A Northwest Clean Air Agency (NWCAA) investigation into Petrogas’ Cherry Point facility found the liquefied petroleum gas exporter expanded its facility without necessary permits.
Beginning in 2015, Petrogas allegedly made a number of changes to its Ferndale facility that increased its railcar shipping capacity. Since those changes, the facility has increased the amount of propane unloaded per year from about 1,000 railcars to more than 16,000 in 2019, according to NWCAA’s investigation findings, which were sent to Petrogas and Whatcom County government. Ship traffic also expanded from 2 to 5 moorings, parking a vessel for loading and unloading cargo, per year to 26 in 2019.
The company could now face fines and/or further regulation from NWCAA and Whatcom County. Representatives from both the agency and county said all three parties are in communication with each other and negotiations could take months.
In December 2020, AltaGas, an energy infrastructure company based in Calgary, Alberta, took over controlling interest of Petrogas. Through emissions self-disclosures submitted to the U.S. Environmental Protection Agency and NWCAA in May 2021, AltaGas notified both agencies that it had found an unpermitted venting of volatile organic compounds at the facility. NWCAA then launched its investigation, reviewing past emissions reporting records, site inspections and information collected from Petrogas. It found that between 2014 and 2019 Petrogas modified the facility’s method of operation to increase its rail and ship deliveries.
AltaGas spokesperson Stephanie Cook told The Northern Light in an email that equipment to reduce emissions at the Ferndale facility has since been installed. Cook also said AltaGas is also working with NWCAA and Whatcom County to review the permit history of the facility and ensure operations comply with or exceed applicable laws, regulations and industry standards.
“We are committed to operating Ferndale in a safe and responsible manner, and are focused on maintaining safe and reliable operations, protecting the environment and reducing our impact,” Cook wrote.
The facility is the only operating liquefied petroleum gas export terminal on the West Coast, according to Petrogas’ website.
These violations resulted in methane, ethane and volatile organic compounds emissions. According to the notice of violation, volatile organic compounds are precursors to ozone, which can be unhealthy to people with lung disease, children older adults and people who are active. Scientific studies have linked ozone exposure to airway irritation, coughing, difficulty breathing, inflammation, aggravation of asthma and permanent lung damage with repeated exposures.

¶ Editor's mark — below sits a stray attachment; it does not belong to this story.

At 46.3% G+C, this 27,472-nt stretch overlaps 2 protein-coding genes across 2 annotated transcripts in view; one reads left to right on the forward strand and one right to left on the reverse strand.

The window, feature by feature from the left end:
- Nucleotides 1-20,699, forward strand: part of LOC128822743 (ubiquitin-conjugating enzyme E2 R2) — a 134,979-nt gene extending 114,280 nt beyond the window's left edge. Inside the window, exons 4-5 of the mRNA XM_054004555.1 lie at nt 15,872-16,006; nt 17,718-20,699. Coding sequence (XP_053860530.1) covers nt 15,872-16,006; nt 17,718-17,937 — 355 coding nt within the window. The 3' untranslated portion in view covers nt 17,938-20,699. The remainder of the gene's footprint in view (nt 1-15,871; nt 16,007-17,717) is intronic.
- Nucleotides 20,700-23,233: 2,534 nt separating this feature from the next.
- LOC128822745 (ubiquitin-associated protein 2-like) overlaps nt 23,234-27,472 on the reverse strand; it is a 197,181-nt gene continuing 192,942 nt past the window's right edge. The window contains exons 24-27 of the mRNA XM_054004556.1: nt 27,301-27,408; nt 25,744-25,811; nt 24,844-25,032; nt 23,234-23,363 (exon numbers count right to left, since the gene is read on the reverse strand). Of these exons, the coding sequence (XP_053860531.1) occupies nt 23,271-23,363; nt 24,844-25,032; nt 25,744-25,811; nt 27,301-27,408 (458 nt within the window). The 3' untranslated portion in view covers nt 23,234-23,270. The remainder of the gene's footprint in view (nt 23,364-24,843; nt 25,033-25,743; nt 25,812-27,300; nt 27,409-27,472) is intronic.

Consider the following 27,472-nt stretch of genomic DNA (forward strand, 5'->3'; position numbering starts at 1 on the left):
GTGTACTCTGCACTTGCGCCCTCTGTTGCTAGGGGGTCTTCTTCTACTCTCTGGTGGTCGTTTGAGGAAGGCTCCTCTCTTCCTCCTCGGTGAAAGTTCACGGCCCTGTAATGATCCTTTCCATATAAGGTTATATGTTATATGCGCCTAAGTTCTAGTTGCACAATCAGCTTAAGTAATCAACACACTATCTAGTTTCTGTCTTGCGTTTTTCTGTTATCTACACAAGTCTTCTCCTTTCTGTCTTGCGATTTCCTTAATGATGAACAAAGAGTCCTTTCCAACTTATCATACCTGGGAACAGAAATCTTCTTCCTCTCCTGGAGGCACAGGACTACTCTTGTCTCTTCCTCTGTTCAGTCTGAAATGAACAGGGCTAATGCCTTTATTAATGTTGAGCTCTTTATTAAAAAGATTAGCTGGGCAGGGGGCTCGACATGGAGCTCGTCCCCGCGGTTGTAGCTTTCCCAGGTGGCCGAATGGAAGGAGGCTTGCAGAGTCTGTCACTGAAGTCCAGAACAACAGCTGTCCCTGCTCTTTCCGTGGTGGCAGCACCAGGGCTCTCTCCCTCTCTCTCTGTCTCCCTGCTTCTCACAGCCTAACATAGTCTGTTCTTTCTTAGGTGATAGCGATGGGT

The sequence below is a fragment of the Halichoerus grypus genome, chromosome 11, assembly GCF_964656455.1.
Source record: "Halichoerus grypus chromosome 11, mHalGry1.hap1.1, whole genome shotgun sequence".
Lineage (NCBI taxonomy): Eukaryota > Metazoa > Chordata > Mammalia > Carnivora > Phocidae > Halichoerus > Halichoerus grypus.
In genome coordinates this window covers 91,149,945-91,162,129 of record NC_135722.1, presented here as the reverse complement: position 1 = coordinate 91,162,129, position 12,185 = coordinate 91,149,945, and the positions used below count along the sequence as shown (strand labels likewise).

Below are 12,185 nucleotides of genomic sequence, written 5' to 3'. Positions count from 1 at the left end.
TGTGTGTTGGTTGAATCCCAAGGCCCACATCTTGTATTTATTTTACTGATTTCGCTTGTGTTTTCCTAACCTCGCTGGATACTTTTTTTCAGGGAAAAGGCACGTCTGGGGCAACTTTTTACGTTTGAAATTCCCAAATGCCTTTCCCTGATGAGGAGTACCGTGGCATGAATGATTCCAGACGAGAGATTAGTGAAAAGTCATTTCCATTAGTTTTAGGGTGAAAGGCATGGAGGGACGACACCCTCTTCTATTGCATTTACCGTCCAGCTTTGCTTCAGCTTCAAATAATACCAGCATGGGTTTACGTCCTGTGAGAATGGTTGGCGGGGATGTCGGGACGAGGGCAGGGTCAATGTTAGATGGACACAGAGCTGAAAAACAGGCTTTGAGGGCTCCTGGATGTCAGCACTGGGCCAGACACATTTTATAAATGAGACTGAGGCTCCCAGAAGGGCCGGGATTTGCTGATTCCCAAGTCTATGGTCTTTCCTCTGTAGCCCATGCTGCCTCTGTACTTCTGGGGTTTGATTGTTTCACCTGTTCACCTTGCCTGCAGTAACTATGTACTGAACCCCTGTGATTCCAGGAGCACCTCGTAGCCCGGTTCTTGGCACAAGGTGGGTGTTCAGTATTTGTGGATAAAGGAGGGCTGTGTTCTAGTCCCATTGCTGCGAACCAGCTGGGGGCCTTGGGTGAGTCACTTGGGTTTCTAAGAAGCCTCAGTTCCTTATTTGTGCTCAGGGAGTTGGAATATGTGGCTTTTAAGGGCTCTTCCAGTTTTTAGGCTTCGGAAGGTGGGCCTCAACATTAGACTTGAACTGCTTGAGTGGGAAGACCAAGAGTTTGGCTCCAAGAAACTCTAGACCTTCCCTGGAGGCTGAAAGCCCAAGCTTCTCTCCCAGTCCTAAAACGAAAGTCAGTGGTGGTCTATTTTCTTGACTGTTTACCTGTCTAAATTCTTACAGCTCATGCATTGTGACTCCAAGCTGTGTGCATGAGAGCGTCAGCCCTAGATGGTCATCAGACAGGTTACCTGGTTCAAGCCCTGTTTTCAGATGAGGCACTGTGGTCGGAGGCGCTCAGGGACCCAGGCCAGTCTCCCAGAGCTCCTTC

Fortunately, NWCAA spokesperson Seth Preston said based on the agency’s air quality monitoring system, it does not believe the company’s emissions increase has been harmful to the community.
“We did not see any immediate health impact from the increased emissions from the vent at Petrogas,” he said.
NWCAA is responsible for regulating such emissions in Island, Skagit and Whatcom counties. Companies must report emissions to NWCAA and are required to obtain a permit for expansions that would increase its emissions.
Petrogas sought and was granted NWCAA’s permission to replace two aging compressors at the facility in 2016, but it failed to get permits for the expansion, according to NWCAA. The Washington State Environmental Policy Act (SEPA) checklist submitted to the county for the compressor replacement project stated that Petrogas promised there would be no additional expansions and the project wouldn’t increase the facility’s railcar traffic. However, according to NWCAA, Petrogas quadrupled its railcar handling and was already underreporting its emissions.
NWCAA notified Whatcom County of Petrogas’ expansion as the county was the lead permitting agency in the 2016 replacement project and could be the lead agency in future permitting processes.
Mark Personius, Whatcom County planning and development services director, said in an email the county is currently in an information gathering stage and is reviewing whether there are issues with the SEPA review.
“We have also met with AltaGas to request additional information about Petrogas operations, past, present and future,” he wrote. “Once we have all the information about those operations and how they relate to Petrogas’ permitting with NWCAA and Whatcom County over the last five to seven years, we can better determine the regulatory compliance path going forward for the Petrogas facility.”
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